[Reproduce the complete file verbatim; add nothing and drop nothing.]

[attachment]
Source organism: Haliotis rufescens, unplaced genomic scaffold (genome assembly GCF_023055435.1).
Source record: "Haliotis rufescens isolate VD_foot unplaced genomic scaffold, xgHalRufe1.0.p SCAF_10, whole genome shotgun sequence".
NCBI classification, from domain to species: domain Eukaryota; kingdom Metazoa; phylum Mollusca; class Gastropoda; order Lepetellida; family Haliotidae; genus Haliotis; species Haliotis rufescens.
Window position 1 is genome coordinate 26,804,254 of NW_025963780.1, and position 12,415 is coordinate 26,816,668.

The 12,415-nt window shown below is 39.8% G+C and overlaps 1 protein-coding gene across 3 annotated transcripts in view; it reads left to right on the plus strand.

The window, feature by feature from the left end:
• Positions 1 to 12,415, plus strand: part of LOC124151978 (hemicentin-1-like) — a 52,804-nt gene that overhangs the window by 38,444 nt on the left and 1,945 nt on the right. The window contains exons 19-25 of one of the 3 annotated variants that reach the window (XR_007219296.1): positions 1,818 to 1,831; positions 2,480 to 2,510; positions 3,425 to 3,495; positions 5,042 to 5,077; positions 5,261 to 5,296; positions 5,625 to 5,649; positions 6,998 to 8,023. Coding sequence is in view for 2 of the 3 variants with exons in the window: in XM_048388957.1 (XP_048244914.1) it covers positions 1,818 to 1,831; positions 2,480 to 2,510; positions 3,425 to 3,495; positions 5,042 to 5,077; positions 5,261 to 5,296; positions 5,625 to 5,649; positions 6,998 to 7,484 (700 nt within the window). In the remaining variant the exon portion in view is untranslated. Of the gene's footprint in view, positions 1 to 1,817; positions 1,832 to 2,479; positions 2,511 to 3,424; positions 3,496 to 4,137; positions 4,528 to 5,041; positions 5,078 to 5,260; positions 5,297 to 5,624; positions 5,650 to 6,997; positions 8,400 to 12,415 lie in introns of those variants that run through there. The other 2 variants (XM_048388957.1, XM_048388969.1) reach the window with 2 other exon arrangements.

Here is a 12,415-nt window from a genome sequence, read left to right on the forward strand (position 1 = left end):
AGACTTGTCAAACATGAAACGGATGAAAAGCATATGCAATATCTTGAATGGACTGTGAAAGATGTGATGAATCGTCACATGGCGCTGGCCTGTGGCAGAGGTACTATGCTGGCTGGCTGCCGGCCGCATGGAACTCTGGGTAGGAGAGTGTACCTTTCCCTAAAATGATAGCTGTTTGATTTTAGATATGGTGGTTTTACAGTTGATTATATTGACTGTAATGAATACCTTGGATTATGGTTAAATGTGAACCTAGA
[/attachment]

Source organism: Haliotis rufescens, unplaced genomic scaffold (genome assembly GCF_023055435.1).
Source record: "Haliotis rufescens isolate VD_foot unplaced genomic scaffold, xgHalRufe1.0.p SCAF_10, whole genome shotgun sequence".
NCBI classification, from domain to species: domain Eukaryota; kingdom Metazoa; phylum Mollusca; class Gastropoda; order Lepetellida; family Haliotidae; genus Haliotis; species Haliotis rufescens.
Window position 1 is genome coordinate 26,804,254 of NW_025963780.1, and position 12,415 is coordinate 26,816,668.

The 12,415-nt window shown below is 39.8% G+C and overlaps 1 protein-coding gene across 3 annotated transcripts in view; it reads left to right on the plus strand.

The window, feature by feature from the left end:
• Positions 1 to 12,415, plus strand: part of LOC124151978 (hemicentin-1-like) — a 52,804-nt gene that overhangs the window by 38,444 nt on the left and 1,945 nt on the right. The window contains exons 19-25 of one of the 3 annotated variants that reach the window (XR_007219296.1): positions 1,818 to 1,831; positions 2,480 to 2,510; positions 3,425 to 3,495; positions 5,042 to 5,077; positions 5,261 to 5,296; positions 5,625 to 5,649; positions 6,998 to 8,023. Coding sequence is in view for 2 of the 3 variants with exons in the window: in XM_048388957.1 (XP_048244914.1) it covers positions 1,818 to 1,831; positions 2,480 to 2,510; positions 3,425 to 3,495; positions 5,042 to 5,077; positions 5,261 to 5,296; positions 5,625 to 5,649; positions 6,998 to 7,484 (700 nt within the window). In the remaining variant the exon portion in view is untranslated. Of the gene's footprint in view, positions 1 to 1,817; positions 1,832 to 2,479; positions 2,511 to 3,424; positions 3,496 to 4,137; positions 4,528 to 5,041; positions 5,078 to 5,260; positions 5,297 to 5,624; positions 5,650 to 6,997; positions 8,400 to 12,415 lie in introns of those variants that run through there. The other 2 variants (XM_048388957.1, XM_048388969.1) reach the window with 2 other exon arrangements.

Here is a 12,415-nt window from a genome sequence, read left to right on the forward strand (position 1 = left end):
AGACTTGTCAAACATGAAACGGATGAAAAGCATATGCAATATCTTGAATGGACTGTGAAAGATGTGATGAATCGTCACATGGCGCTGGCCTGTGGCAGAGGTACTATGCTGGCTGGCTGCCGGCCGCATGGAACTCTGGGTAGGAGAGTGTACCTTTCCCTAAAATGATAGCTGTTTGATTTTAGATATGGTGGTTTTACAGTTGATTATATTGACTGTAATGAATACCTTGGATTATGGTTAAATGTGAACCTAGA